Why does Brimstone need the teeth? Well, that was the question I kept asking myself but I thought it could have been revealed better. And there is insta love. I DO NOT like insta love. (For those who read this book: We are not talking about the Karou-Akiva love story, we're talking about the BEFORE.)

 I didn't know what kind of a mystery I was expecting the book to be, but it was definitely not up to my expectations. I just didn't connect with the plot, although I did connect with the characters. I think I would have been happy just to see Karou and Akiva fly around, and draw the other, and have angsty conversations, and kiss. The plot, I thought, sort of lacked a little. Nice, but not exceptional. And that's a pity, because the other aspects of this book is just so wonderful.

Again, was it overdone a bit? Everyone is too beautiful. Karou, Zuzana, Mik, Akiva, Hazael, Lazric, Issa. EVERYONE. WHY, why, why does every YA author do this? :(

WRAP UP
I guess, totally, the good stuff triumphs easily over the bad stuff, and I'm a sucker for great writing as well. The cover is TERRIBLE. Okay, maybe it's a nice color and all, but please. Bad books have some awesome covers. This is a book written so well that it deserves a cover that really represents its essence. Magic, cover artist, MAGIC. There's so much magic in this book it doesnt't go on to the cover, and that's a terrible tragedy. Because I'm an artist as well, and I would have wanted my book to look better.

I wish Taylor would write a better sequel, one with a plot that has more substance that mystery+ hot guy+ flying around+ fire+ mystery solved. Although the plot did pick up at the end, I thought there should have been more, or a better one.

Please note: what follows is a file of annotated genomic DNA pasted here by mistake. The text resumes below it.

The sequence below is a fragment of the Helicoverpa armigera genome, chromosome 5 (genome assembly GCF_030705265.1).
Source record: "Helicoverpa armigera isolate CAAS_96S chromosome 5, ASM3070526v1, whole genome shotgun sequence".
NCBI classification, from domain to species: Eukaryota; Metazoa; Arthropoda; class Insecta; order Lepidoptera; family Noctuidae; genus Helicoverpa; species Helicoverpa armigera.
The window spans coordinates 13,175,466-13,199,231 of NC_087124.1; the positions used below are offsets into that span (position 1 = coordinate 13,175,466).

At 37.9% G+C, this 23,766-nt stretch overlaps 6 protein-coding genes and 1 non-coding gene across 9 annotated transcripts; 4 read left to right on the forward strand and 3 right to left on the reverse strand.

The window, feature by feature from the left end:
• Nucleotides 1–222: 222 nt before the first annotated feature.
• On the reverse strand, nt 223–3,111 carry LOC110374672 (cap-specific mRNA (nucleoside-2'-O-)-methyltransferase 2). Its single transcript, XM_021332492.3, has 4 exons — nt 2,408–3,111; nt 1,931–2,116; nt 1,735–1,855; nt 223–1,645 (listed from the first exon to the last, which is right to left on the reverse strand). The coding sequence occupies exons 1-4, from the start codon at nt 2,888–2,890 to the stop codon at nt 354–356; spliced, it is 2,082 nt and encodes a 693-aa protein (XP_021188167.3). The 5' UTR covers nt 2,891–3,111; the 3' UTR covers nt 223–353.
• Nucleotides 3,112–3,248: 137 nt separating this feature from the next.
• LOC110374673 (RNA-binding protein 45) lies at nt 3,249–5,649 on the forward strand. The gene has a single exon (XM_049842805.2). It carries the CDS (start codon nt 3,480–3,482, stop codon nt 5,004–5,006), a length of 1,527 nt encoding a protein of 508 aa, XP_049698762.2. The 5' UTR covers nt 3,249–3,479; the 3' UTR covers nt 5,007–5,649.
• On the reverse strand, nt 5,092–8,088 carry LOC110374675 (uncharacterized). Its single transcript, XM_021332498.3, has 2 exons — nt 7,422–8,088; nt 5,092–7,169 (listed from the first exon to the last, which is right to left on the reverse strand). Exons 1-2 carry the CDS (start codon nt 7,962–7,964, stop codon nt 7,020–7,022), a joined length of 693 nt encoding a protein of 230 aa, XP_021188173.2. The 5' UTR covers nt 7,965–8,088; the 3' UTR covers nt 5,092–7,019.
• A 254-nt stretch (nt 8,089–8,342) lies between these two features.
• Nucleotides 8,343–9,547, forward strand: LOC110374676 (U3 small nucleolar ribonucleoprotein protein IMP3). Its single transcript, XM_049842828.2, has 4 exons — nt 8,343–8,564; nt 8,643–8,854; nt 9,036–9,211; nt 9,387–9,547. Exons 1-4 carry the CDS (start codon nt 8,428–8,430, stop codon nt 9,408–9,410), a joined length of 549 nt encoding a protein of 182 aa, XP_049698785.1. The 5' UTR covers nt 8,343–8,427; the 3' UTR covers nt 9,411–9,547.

But will I read everything and anything Taylor ever writes? Absolutely. I've fallen for her magic pen.

QUOTES

“Hope can be a powerful force. Maybe there's no actual magic in it, but when you know what you hope for most and hold it like a light within you, you can make things happen, almost like magic.” OVERALL SCORE:
 
"She craved a presence beside her, solid. Fingertips light at the nape of her neck and a voice meeting hers in the dark. Someone who would wait with an umbrella to walk her home in the rain, and smile like sunshine when he saw her coming. Who would dance with her on her balcony, keep his promises and know her secrets, and make a tiny world wherever he was, with just her and his arms and his whisper and her trust"
 
“Happiness. It was the place where passion, with all its dazzle and drumbeat, met something softer: homecoming and safety and pure sunbeam comfort. It was all those things, intertwined with the heat and the thrill, and it was as bright within her as a swallowed star.”

“Hey! My body may be small, but my soul is large. It’s why I wear platforms. So I can reach the top of my soul”

7/10- pretty damn great, with points chucked off for the cover, for the not-well-carried plot, and for the overdone beauty. Sue me if I'm being unfair.

CIAO.




LinkWithin

Related Posts Plugin for WordPress, Blogger...

Disclaimer

Images used in this blog are either digital art created by the author or free photographs. Reviews and views expressed on this site are strictly personal. Text by Varsha Dinesh is copyrighted under Creative Commons.